Control of peripheral tolerance by regulatory T cell–intrinsic Notch signaling

Article metrics

Abstract

Receptors of the Notch family direct the differentiation of helper T cell subsets, but their influence on regulatory T cell (Treg cell) responses is obscure. We found here that lineage-specific deletion of components of the Notch pathway enhanced Treg cell–mediated suppression of type 1 helper T cell (TH1 cell) responses and protected against their TH1 skewing and apoptosis. In contrast, expression in Treg cells of a gain-of-function transgene encoding the Notch1 intracellular domain resulted in lymphoproliferation, exacerbated TH1 responses and autoimmunity. Cell-intrinsic canonical Notch signaling impaired Treg cell fitness and promoted the acquisition by Treg cells of a TH1 cell–like phenotype, whereas non-canonical Notch signaling dependent on the adaptor Rictor activated the kinase AKT–transcription factor Foxo1 axis and impaired the epigenetic stability of Foxp3. Our findings establish a critical role for Notch signaling in controlling peripheral Treg cell function.

Access options

Rent or Buy article

Get time limited or full article access on ReadCube.

from$8.99

All prices are NET prices.

Figure 1: Interruption of Notch signaling in Treg cells results in a super-regulatory phenotype.
Figure 2: Treg cell–specific loss-of-function mutations in genes encoding components of Notch signaling protect mice from lethal GVHD.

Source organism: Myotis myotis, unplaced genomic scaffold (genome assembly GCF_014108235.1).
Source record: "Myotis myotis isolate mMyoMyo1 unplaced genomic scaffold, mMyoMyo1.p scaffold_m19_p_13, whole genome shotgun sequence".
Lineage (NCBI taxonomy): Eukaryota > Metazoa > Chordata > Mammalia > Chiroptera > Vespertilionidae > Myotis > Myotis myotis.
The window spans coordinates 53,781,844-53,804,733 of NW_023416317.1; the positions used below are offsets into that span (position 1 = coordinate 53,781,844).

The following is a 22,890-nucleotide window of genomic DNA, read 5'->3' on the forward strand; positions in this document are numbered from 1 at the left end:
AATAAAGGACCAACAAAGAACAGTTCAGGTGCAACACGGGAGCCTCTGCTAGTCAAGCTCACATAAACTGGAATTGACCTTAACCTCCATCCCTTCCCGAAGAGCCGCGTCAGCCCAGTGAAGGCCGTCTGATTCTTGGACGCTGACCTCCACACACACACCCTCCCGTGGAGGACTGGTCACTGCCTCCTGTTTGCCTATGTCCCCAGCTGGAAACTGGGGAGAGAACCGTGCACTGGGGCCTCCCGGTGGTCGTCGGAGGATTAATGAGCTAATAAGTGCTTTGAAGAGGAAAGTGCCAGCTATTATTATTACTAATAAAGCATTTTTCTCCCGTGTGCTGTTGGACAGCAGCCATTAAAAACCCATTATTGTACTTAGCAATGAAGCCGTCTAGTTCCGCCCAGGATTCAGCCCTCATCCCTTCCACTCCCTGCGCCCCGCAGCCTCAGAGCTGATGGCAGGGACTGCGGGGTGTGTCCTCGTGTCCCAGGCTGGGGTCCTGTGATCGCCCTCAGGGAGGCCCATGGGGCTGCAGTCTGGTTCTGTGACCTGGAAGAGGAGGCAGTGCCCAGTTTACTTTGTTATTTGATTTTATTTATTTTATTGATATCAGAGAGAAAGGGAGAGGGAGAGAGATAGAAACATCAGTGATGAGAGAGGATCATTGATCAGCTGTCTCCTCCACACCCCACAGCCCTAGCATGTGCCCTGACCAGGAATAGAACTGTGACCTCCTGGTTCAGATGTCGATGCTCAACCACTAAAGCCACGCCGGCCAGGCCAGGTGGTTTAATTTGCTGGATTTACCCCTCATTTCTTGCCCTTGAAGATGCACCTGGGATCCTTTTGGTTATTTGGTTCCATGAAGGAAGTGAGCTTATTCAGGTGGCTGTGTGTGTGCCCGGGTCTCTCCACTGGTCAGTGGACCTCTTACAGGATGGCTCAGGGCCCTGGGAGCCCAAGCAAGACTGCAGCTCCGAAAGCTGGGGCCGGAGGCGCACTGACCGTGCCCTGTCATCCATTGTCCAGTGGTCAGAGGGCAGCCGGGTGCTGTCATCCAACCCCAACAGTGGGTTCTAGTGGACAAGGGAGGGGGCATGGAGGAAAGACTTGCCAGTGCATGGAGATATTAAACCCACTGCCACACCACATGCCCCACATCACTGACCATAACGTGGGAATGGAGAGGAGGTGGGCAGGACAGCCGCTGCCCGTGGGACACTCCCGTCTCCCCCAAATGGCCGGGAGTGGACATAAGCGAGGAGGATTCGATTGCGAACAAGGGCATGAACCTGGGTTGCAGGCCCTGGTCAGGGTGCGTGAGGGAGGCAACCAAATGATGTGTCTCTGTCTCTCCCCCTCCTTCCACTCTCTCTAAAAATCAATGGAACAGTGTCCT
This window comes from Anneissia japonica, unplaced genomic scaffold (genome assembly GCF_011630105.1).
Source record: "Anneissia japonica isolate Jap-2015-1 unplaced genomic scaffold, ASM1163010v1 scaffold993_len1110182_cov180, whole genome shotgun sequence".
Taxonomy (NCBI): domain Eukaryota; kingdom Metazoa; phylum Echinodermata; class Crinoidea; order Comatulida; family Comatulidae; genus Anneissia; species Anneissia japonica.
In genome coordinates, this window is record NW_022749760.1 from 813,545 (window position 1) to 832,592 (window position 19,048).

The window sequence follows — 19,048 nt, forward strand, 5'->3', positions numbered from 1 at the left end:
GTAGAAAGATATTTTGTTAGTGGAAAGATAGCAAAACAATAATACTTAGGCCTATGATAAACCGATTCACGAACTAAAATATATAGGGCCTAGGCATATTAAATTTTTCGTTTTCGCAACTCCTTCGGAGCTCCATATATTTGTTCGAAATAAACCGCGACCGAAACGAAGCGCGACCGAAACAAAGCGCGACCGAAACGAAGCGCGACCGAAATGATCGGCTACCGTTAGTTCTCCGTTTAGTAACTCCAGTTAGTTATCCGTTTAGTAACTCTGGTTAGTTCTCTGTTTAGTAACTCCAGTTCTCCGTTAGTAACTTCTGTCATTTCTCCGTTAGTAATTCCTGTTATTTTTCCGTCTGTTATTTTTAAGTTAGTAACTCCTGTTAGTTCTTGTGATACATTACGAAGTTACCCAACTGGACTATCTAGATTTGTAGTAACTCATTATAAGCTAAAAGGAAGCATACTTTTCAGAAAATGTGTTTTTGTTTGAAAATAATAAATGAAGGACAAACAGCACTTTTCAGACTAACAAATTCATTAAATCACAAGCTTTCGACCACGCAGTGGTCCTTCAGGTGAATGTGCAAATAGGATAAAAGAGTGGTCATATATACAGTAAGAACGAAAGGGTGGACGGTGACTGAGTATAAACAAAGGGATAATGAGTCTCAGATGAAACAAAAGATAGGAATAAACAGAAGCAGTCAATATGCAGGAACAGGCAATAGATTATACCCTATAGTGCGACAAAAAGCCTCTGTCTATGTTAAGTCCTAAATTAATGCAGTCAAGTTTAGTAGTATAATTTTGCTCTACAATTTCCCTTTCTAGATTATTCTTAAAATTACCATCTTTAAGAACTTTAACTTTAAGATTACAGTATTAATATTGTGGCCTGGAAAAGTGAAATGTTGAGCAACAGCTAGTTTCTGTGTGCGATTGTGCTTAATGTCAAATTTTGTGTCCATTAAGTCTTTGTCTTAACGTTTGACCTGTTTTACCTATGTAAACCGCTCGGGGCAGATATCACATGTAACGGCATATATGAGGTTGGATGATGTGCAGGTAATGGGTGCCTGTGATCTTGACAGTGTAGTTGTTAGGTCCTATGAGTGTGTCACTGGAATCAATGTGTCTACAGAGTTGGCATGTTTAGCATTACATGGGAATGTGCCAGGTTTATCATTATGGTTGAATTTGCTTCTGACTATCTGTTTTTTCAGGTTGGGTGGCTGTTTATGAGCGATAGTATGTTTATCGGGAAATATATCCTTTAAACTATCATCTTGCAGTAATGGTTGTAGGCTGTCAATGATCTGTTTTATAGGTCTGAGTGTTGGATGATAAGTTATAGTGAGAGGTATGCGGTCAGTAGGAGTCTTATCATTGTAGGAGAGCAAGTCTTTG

Figure 3: Exacerbated Notch signaling in Treg cells results in immunological dysregulation and autoimmunity.
Figure 4: Notch signaling compromises the phenotype and suppressive functions of Treg cells.
Figure 5: Treg cell failure and disease manifestations in Foxp3EGFPCreRosa26N1c/N1c mice proceed by a canonical pathway–dependent mechanism.
Figure 6: Effect of Notch signaling on the Treg cell transcriptome.
Figure 7: N1c mediates the TH1 reprogramming of Treg cells.
Figure 8: Rictor-dependent non-canonical signaling dysregulates the AKT-Foxo1 axis in Foxp3EGFPCreRosa26N1c/N1c Treg cells.

Accession codes

Primary accessions

Gene Expression Omnibus

References

  1. 1

    Yuan, J.S., Kousis, P.C., Suliman, S., Visan, I. & Guidos, C.J. Functions of notch signaling in the immune system: consensus and controversies. Annu. Rev. Immunol. 28, 343–365 (2010).

  2. 2

    Radtke, F., Fasnacht, N. & Macdonald, H.R. Notch signaling in the immune system. Immunity 32, 14–27 (2010).

  3. 3

    Perumalsamy, L.R., Marcel, N., Kulkarni, S., Radtke, F. & Sarin, A. Distinct spatial and molecular features of notch pathway assembly in regulatory T cells. Sci. Signal. 5, ra53 (2012).

  4. 4

    Lee, K. et al. Vital roles of mTOR complex 2 in Notch-driven thymocyte differentiation and leukemia. J. Exp. Med. 209, 713–728 (2012).